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Crossing from South to Central America

Travel Forums Central/South America & The Caribbean Crossing from South to Central America

1. Posted by tvisneskie (Budding Member 5 posts) 11y Star this if you like it!

I am looking for some options to get from Equador to Panama as I would prefer not to travel through Columbia. The obvious answer is a flight but the flights look pretty expensive. Does anyone know if it`s possible to travel between the countries via boat? Any suggestions at all? Perhaps a discount airline?

2. Posted by bentivogli (Travel Guru 2398 posts) 11y Star this if you like it!

I reckon it's possible to do Guayaquil-Panamá by boat, but I don't think you will find regular service being offered on that route, so you'd have to get passage with a freighter or smt. Won't be quick; won't be too cheap, either.

What's wrong with Colombia, btw? It sure makes your travels WAY easier.

3. Posted by Utrecht (Moderator 5655 posts) 11y Star this if you like it!

Agree with Bentivogli. If travelling by day and between cities, there really should be no problems more than travelling in other countries. Just keep away from some areas and don't travel at night, although this is even less a problem than for example Guatemala. It's basically the name Colombia which makes travelers scared.
Boats from Cartagena to Colon might be much easier to find.

4. Posted by dbloom (Travel Guru 586 posts) 11y Star this if you like it!

There are a few Yacht Clubs in Cartagena where sailing captains will take passengers at approx. $250.00 a head via Panama's Carib. Coast and San Blas Islands to Colon. Don't expect to be offered a job on a yacht, also by late May or early June few will be sailing due to rainy season.

Your other best option is Copa Airlines from Ecuador, surf for their site on Google and check daily for specials to Panama one way. (half price RT)

Here's advice from Capt. Steve below, mostly about the Panama side, though, there are NO ferry services, Colombia is a great country to visit, the people are warm and friendly to visitors. Bad Press again. Just be aware.

"if i had a hole in my scone for everytime i've typed out this message i'd have a crumpet which would be delicious hot buttered,

so heres the scoop

your best option will be a private sail boat going to
Cartagena from Panama.
quite a few yachts take passengers, the going rate is i
think about 250 us per person for 5 days (though if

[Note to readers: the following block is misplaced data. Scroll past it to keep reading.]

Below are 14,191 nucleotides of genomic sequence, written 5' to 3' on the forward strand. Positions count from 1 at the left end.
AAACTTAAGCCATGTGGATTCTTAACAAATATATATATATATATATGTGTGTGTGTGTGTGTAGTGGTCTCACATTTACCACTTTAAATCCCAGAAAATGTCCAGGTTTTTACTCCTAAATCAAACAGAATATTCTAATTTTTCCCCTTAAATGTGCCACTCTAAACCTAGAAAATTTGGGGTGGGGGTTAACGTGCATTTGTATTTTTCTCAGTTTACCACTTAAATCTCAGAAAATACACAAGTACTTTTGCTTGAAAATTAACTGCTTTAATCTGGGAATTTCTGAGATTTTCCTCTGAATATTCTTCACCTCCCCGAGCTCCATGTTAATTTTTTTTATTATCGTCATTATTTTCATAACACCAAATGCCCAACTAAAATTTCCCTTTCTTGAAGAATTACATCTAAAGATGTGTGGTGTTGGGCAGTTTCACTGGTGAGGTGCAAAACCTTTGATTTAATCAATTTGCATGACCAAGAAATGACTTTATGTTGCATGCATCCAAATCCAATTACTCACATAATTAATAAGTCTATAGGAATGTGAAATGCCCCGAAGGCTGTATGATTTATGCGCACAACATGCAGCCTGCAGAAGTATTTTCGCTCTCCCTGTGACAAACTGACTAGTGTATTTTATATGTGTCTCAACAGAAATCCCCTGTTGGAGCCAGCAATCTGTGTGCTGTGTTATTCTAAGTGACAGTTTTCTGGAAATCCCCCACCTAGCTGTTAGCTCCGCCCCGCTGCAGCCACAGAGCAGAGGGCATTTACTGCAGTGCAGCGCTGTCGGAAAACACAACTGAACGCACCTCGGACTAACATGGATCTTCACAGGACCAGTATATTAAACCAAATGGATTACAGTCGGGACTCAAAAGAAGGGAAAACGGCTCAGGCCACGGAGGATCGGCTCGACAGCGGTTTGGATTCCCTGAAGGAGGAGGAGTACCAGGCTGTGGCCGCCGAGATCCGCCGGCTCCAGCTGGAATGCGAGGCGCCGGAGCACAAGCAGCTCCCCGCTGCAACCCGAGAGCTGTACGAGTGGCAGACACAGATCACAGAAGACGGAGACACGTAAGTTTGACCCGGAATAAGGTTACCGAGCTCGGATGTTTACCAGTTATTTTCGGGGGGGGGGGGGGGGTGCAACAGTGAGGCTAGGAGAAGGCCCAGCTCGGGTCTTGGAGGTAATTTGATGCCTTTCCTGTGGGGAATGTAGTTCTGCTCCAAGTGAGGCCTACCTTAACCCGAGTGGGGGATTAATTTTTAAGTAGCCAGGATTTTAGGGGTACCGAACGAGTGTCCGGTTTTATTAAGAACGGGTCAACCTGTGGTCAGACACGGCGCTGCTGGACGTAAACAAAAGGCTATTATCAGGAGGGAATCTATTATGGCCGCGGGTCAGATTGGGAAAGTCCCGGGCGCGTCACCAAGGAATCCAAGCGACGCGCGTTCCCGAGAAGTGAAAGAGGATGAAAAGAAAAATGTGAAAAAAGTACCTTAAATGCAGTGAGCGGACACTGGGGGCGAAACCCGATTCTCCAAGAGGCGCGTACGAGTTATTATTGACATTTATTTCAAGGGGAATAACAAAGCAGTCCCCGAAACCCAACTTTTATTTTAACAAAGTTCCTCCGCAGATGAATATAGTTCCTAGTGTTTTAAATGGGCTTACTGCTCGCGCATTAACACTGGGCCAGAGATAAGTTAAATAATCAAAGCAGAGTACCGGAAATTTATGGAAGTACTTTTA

you're really lucky u might hitch a free lift, though
obviously paying for your food).
in my personal opinion 250 is well worth paying, given
that you'd otherwise presumably be spending at least
25 bucks a day for food and bed, and you are unlikely
to get an airline ticket for less.

also the sailboat is likely to pass thru the Kuna
Indian region of the the San Blas which is truly
beautiful and special and well worth much more cash
which is after all nothing we can take with us :-)

so how to find the boat ?
best bet is Panama Canal Yacht Club, located in Colon
(admittedly somewhat of a dive of an ugly urban
pretty much any cab driver will take you to the club
for a dollar.
so go there as soon as you can, put up a notice on any
boards you can find, stating that you wish to go to
Cartagena and your email address. also, obviously,
look to see if boats are advertising for passengers.

also invest some time and maybe money in hanging out in
the yacht club bar, talk to as many people as possible,
buy a few cervezas, and you may well get an invite from
someone who was not particularly looking to take people
for cash.

a word of caution, sailboats do not have a lot of
space, do try and think about whether you want to be
squashed up with your captain, cocrew. (i speak from
the experience of the longest 33 days of my life
pounding across the storm ravaged north atlantic
delivering a falling apart yacht with an inebriated
irascible captain !). also have a look at the boat
before you go, maybe get some advice from other
sailors, possibly ask for a contact reference from
previous passengers ?

whilst you are loitering in the yacht club also ask if
any boats are looking for linehandlers to transit the
canal. the regulations require 5 people & so many
boats need extra hands. transiting the canal is an
interesting experience, one overnight stop on Gatun
lake and you'll get bed and board for free. so if you
are in Panama city earlier in yr trip visit the Balboa
Yacht Club and see if boats heading towards the
Caribbean need linehandlers, if u luck out u might
find a boat going thru that will continue to Cartagena

ok, think that covers it, only other viable alternative
i know of is to find a local trading schooner that will
take paying passengers, i know this is possible but
don't know how,

i don't think the Darien Gap overland is really easily
economically feasible right now, notwithstanding
safety issues there, but someone else might like to comment"

by Capt. Steve, Bocas del Toro, Panama